Friday, June 30, 2023

The Covenant...of Salt?

A batch of my za'atar challah, with
its giant flecks of salt!
Pretty much every Friday morning, I spend a few hours alone in my kitchen, baking golden braids of challah.* 

It all started three years ago, when I was missing my grandparents. I decided to do something tangible that would connect me to them and the foundation of faith they'd instilled in me. This Friday ritual quickly became an anchor in my psyche: a sanctuary to simply take time and to receive it. Shelter from life's noise and haste. A time and place where there is nothing for my mind to do but wonder and wander and pray.

I no longer use a written recipe; it's pretty much muscle memory now. But when I first got started, I used my grandma's instructions as a foundation and then started tweaking it each week. Tweaks based on others' suggestions and my personal preferences. 

Chief among my personal preferences is sweetness. Honey, to be exact. An entire half-cup of it. My grandma's recipe has just three tablespoons of sugar and absolutely zero honey. 

But I love honey. And I love what it does to the Sabbath bread as we celebrate the sweetness of holy rest. On occasion, we even drench the bread in honey for good measure. As I like to say (despite the eyerolls of those around me, like my kiddos): instead of a double-fudge brownie, it's double-honey challah!

Yet, for all the love of sweetness and honey, there's also an age-old tradition to dip challah in something that is decidedly not sweet. You may see people dip the bread in salt on Shabbat. "Tradition" isn't the right word, though, because this practice isn't built on tradition. It's built on covenant

A covenant, you say? A covenant of salt? Yes, exactly.

Don’t you know that the LORD, the God of Israel, has given the kingship of Israel
to David and his descendants forever by a covenant of salt?  2 Chronicles 13:5 NIV (emphasis mine)

What in the world is a covenant of salt? Well, the first time we hear this phrase is in Leviticus, everyone's favorite book of the whole entire Bible. 

You shall season all your grain offerings with salt. You shall not let the salt of the covenant
with your God be missing from your grain offering; with all your offerings you shall offer salt.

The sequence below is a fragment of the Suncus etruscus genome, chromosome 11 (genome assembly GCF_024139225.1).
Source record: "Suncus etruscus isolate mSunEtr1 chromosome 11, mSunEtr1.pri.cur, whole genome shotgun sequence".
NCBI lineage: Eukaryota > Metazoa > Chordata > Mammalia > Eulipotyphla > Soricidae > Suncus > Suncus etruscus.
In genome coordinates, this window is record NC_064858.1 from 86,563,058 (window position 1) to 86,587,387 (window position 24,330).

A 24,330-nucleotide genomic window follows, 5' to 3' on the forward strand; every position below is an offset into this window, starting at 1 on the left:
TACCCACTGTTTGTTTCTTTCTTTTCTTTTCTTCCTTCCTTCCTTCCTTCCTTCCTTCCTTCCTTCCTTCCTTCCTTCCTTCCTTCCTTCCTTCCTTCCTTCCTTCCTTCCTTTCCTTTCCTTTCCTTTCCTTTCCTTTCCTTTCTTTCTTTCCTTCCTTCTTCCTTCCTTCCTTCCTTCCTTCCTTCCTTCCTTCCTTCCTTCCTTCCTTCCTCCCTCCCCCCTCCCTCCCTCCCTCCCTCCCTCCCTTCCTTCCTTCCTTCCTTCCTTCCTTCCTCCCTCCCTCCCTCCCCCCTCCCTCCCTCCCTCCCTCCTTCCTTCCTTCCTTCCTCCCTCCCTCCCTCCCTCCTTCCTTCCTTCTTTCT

Leviticus 2:13 ESV (emphasis mine)

And then...

Whatever is set aside from the holy offerings the Israelites present
to the LORD I give to you and your sons and daughters
as your perpetual share. It is an everlasting covenant of salt
before the LORD for both you and your offspring.” Numbers 18:19 NIV (emphasis mine)

What is it about salt that ties together King David's throne, Levitical sacrifices, and the priesthood's sustenance? In a way that is covenantal? 

It is, quite simply, that salt preserves

A covenant invoking salt is about permanence. The permanence of David's throne. The permanence of God's mercy through the altar. The permanence of the priesthood. Each of them bridging the gap between God and people in different ways. Because no matter who claimed power in Israel - whether Jerusalem or Babylon or Rome - God remained our true King. No matter how grievous the sin, the altar's blood maintained mercy from generation to generation. And no matter which descendant of Aaron held the high priestly office, he bore the names of all God's people on his shoulders and over his heart as he ministered in the sanctuary. A covenant of salt endures.

Indeed, what could possibly be more enduring than a covenant with the Eternal?

This lovely piece from
Yair Emanuel is one
example of challah boards
that feature a salt well.

And so, when we dip our sabbath bread in a little dish of salt on Friday evenings, we are remembering and celebrating the permanence of God's promises - and the permanence of God's presence - even as the sun quietly slips below the horizon.

And yet. A covenant that depends on fallible people keeping up their end of the bargain is prone to fracture. Prone to decay. Prone to impermanence. We know it about the Israelites and we certainly know it about ourselves.

Of course, God knew this, too. And so the covenant of salt continued to preserve His promises and His presence among us by giving way to a new age. A newer covenant. Where someone else holds up our end of the deal on our behalf, delivering us from our own impermanence, our own decay. That someone that God gave us was Himself, through the incarnation of the Messiah. The Anointed. Yeshua. Jesus.

The once-and-for-all sacrifice, made with eternal blood, covers us always.

The Priest in the order of Melchizedek intercedes without ceasing.

And the Lion of Judah reigns, on the everlasting heavenly throne.

God has kept his covenant of salt with us in ways we could not have imagined. Through such a profoundly magnificent - yet personal - rescue. 

And so the ancient covenant of salt endures without threat of fracture or decay. Upheld by the One greater than death, the One outside of time, the One entirely and perfectly - and eternally - good.

*Challah is pronounced either with a throaty "ch" or just the "h" (hallah); not a "ch" like in 'church' or a hard "k" as in 'choir.' Here's a great explanation/tutorial